It has not been a profitable opinion, but Jim Chanos still doesn’t like
stock. The Kynikos Associates president, best known for his short selling, said Monday he is still skeptical about Elon Musk’s electric-vehicle company.
“However you might want to dream about autonomous taxis, spaceflight, tunnels underground, whatever—they are a car company, and they are an unprofitable car company,” he said during Barron’s Executive Briefing on Investing and Money. Chanos shared his thoughts on Tesla (ticker: TSLA), financial fraud, and red flags for short sellers during the Monday session.
Tesla’s more than $600 billion valuation—a figure that dwarfs that of other auto makers—is based on investors’ optimism as to what the future looks like, and not how many cars Tesla is selling, or will ever sell, Chanos said. “Tesla is a canvas upon which investors’ hopes and dreams now are being painted,” he said, drawing comparisons between investor optimism for Tesla and investors’ view of AOL as “a symbol in 1999 of everything you think the future will hold.”
Best known for his bet against Enron in 2001, Chanos calls himself a fundamental short seller—a position that he admits has been difficult in recent years. Chanos said few shorts, with the main exception of his bet against Wirecard, have worked over the past several years due to what he calls “probably the most speculative market I’ve seen in 40 years.”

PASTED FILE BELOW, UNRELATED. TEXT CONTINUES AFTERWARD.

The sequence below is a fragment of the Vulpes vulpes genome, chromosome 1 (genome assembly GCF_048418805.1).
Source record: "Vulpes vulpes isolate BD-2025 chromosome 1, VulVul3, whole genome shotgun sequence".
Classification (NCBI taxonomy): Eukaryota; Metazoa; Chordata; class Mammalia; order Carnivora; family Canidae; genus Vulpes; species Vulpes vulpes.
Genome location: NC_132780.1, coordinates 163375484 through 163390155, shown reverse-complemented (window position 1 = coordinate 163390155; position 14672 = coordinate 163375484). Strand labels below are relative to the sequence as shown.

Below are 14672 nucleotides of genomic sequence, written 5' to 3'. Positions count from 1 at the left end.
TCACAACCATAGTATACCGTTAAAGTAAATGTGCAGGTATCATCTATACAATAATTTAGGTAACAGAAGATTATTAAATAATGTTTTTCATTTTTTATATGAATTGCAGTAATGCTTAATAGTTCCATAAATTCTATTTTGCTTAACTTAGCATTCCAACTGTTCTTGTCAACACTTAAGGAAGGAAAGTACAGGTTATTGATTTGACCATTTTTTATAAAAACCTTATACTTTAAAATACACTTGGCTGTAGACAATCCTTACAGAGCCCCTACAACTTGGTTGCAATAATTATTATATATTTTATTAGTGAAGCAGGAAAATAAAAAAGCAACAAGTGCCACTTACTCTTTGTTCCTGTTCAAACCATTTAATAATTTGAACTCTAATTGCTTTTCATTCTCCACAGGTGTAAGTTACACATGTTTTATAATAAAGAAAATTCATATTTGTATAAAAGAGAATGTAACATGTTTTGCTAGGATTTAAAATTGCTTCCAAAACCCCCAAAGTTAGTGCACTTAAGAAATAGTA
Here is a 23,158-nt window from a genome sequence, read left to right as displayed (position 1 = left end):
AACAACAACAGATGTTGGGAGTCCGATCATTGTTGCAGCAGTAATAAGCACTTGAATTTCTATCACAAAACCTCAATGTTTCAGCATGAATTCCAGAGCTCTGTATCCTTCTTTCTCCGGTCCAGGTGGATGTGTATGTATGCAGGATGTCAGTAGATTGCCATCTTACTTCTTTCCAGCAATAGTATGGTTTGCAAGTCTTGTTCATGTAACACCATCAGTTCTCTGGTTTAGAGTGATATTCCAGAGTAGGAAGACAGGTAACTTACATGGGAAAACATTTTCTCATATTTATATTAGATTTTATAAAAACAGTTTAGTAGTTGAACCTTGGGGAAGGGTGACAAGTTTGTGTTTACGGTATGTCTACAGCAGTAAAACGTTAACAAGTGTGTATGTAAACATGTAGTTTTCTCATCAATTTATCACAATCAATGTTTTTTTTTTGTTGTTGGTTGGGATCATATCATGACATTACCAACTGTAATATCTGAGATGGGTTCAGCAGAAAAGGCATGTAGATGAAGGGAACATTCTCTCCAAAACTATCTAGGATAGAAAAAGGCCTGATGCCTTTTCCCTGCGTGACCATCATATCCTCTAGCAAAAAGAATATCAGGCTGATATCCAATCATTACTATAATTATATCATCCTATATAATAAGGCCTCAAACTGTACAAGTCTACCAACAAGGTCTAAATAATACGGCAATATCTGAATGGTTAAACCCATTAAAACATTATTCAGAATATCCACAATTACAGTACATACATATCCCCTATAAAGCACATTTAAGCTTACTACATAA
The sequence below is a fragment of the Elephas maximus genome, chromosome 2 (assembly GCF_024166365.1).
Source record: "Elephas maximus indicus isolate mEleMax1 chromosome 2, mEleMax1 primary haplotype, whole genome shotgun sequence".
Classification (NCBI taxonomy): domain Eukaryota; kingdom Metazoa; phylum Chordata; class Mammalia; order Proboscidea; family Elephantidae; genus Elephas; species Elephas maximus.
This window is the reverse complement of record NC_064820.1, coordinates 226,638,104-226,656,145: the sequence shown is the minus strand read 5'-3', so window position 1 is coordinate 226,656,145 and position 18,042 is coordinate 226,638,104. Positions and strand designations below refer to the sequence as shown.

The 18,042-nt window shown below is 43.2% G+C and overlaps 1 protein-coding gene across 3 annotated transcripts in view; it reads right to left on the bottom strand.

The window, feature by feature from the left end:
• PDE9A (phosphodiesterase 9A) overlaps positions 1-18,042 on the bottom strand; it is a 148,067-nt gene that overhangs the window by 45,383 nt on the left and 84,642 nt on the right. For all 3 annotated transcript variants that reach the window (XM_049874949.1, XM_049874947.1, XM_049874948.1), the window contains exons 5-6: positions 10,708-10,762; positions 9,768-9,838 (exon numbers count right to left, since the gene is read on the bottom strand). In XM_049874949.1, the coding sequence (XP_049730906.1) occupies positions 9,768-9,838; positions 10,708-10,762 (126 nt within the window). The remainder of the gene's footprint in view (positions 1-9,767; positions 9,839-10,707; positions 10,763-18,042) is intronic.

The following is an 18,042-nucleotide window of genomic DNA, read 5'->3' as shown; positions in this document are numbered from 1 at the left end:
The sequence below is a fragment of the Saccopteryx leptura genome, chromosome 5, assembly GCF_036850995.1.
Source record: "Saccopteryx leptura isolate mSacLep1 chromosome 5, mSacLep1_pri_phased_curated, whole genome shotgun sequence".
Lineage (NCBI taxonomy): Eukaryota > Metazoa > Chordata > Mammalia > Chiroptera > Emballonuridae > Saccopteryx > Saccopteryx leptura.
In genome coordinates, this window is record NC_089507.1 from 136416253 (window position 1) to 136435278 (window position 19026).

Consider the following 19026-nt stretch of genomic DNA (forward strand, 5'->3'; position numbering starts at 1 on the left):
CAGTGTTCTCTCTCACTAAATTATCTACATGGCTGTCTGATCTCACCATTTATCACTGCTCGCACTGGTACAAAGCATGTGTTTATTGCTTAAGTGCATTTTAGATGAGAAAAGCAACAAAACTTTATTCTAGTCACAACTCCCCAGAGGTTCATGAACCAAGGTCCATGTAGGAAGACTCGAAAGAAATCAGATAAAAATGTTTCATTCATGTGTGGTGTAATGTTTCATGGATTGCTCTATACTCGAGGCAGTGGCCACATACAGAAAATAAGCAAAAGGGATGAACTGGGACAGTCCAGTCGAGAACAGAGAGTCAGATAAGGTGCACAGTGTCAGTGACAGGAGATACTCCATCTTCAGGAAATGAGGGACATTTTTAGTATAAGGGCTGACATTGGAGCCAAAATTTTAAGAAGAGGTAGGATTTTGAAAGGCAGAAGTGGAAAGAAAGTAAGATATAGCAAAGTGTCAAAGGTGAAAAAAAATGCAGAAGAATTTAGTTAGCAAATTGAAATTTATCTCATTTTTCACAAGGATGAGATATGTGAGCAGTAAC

But that speculation must cool, Chanos said. While the short seller said market fundamentals may not matter in many sectors currently, “it will, at the end of the day. Otherwise, the system is broken.”
The high-growth environment hasn’t only fueled sky-high valuations, it has also led to what Chanos calls the golden age of fraud. “The longer you see a bull market go on, the more investors suspend their sense of disbelief,“ Chanos said, referencing the end of the dot-com era. “You tend to see more and more fraud as the cycle goes on,” he said. “It’s not until the cycle turns down that most frauds are exposed.”
The Wirecard scandal, in which the German payment processing company filed for insolvency after being accused of generating fake revenue, was “a really good example of that,” Chanos said. “There was just an amazing amount of credible evidence piling up for anyone who wanted to see that this was fraud, and yet the stock comfortably traded over 100 euros for most of that period,” he said.
The most common manifestation of fraud today is legal fraud, Chanos said. “And by that, I mean that everything the company does—the way it does its accounting, the way it keeps its books, the way it reports to investors—is done legally by the law by the [regulations],” he said. “But overall, there is an intent to mislead.”
One way Chanos said legal fraud manifests: financial metrics like adjusted Ebitda, or earnings before interest, taxes, depreciation, and amortization. By its very definition, Ebitda is adjusted, yet companies adjust the metric further to “exclude overhead, or share-based compensation, or whatever management feels is in its interest to exclude,” Chanos said. “And so you get higher and higher valuations, on income items that increasingly are composed of costs.”
Chanos said it would likely take a bear market to reveal more fraud. “As long as the stock is going up, nobody cares,” he said. “But it’s once the stock starts going down, investors begin to cry foul.”
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